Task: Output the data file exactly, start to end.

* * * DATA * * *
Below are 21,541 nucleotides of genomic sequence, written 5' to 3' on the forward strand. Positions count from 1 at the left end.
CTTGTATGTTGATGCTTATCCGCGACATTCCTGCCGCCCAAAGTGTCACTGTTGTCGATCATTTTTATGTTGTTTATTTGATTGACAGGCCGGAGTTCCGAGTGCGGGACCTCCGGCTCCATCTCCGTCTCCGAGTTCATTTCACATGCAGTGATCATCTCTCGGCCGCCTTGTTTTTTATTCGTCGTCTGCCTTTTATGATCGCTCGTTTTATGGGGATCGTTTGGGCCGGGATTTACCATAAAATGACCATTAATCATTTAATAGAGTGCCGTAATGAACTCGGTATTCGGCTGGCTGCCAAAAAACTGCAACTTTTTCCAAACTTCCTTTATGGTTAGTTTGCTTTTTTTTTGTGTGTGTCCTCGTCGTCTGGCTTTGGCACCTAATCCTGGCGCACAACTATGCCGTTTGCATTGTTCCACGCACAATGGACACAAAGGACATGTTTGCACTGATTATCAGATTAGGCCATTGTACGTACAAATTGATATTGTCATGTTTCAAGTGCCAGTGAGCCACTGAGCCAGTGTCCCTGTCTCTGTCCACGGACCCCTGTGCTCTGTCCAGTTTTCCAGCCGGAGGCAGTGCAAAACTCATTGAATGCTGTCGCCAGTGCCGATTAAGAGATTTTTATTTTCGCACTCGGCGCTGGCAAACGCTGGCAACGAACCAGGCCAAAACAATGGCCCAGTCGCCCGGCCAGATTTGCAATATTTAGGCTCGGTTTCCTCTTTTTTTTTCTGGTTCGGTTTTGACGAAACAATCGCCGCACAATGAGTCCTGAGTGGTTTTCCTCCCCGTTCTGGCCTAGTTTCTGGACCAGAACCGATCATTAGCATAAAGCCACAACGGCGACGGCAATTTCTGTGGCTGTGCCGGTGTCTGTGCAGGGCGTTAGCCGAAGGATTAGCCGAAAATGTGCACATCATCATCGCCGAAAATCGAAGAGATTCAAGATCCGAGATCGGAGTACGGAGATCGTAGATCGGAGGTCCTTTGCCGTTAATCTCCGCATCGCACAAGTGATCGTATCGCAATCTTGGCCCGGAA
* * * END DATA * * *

Below are 21,541 nucleotides of genomic sequence, written 5' to 3' on the forward strand. Positions count from 1 at the left end.
CTTGTATGTTGATGCTTATCCGCGACATTCCTGCCGCCCAAAGTGTCACTGTTGTCGATCATTTTTATGTTGTTTATTTGATTGACAGGCCGGAGTTCCGAGTGCGGGACCTCCGGCTCCATCTCCGTCTCCGAGTTCATTTCACATGCAGTGATCATCTCTCGGCCGCCTTGTTTTTTATTCGTCGTCTGCCTTTTATGATCGCTCGTTTTATGGGGATCGTTTGGGCCGGGATTTACCATAAAATGACCATTAATCATTTAATAGAGTGCCGTAATGAACTCGGTATTCGGCTGGCTGCCAAAAAACTGCAACTTTTTCCAAACTTCCTTTATGGTTAGTTTGCTTTTTTTTTGTGTGTGTCCTCGTCGTCTGGCTTTGGCACCTAATCCTGGCGCACAACTATGCCGTTTGCATTGTTCCACGCACAATGGACACAAAGGACATGTTTGCACTGATTATCAGATTAGGCCATTGTACGTACAAATTGATATTGTCATGTTTCAAGTGCCAGTGAGCCACTGAGCCAGTGTCCCTGTCTCTGTCCACGGACCCCTGTGCTCTGTCCAGTTTTCCAGCCGGAGGCAGTGCAAAACTCATTGAATGCTGTCGCCAGTGCCGATTAAGAGATTTTTATTTTCGCACTCGGCGCTGGCAAACGCTGGCAACGAACCAGGCCAAAACAATGGCCCAGTCGCCCGGCCAGATTTGCAATATTTAGGCTCGGTTTCCTCTTTTTTTTTCTGGTTCGGTTTTGACGAAACAATCGCCGCACAATGAGTCCTGAGTGGTTTTCCTCCCCGTTCTGGCCTAGTTTCTGGACCAGAACCGATCATTAGCATAAAGCCACAACGGCGACGGCAATTTCTGTGGCTGTGCCGGTGTCTGTGCAGGGCGTTAGCCGAAGGATTAGCCGAAAATGTGCACATCATCATCGCCGAAAATCGAAGAGATTCAAGATCCGAGATCGGAGTACGGAGATCGTAGATCGGAGGTCCTTTGCCGTTAATCTCCGCATCGCACAAGTGATCGTATCGCAATCTTGGCCCGGAA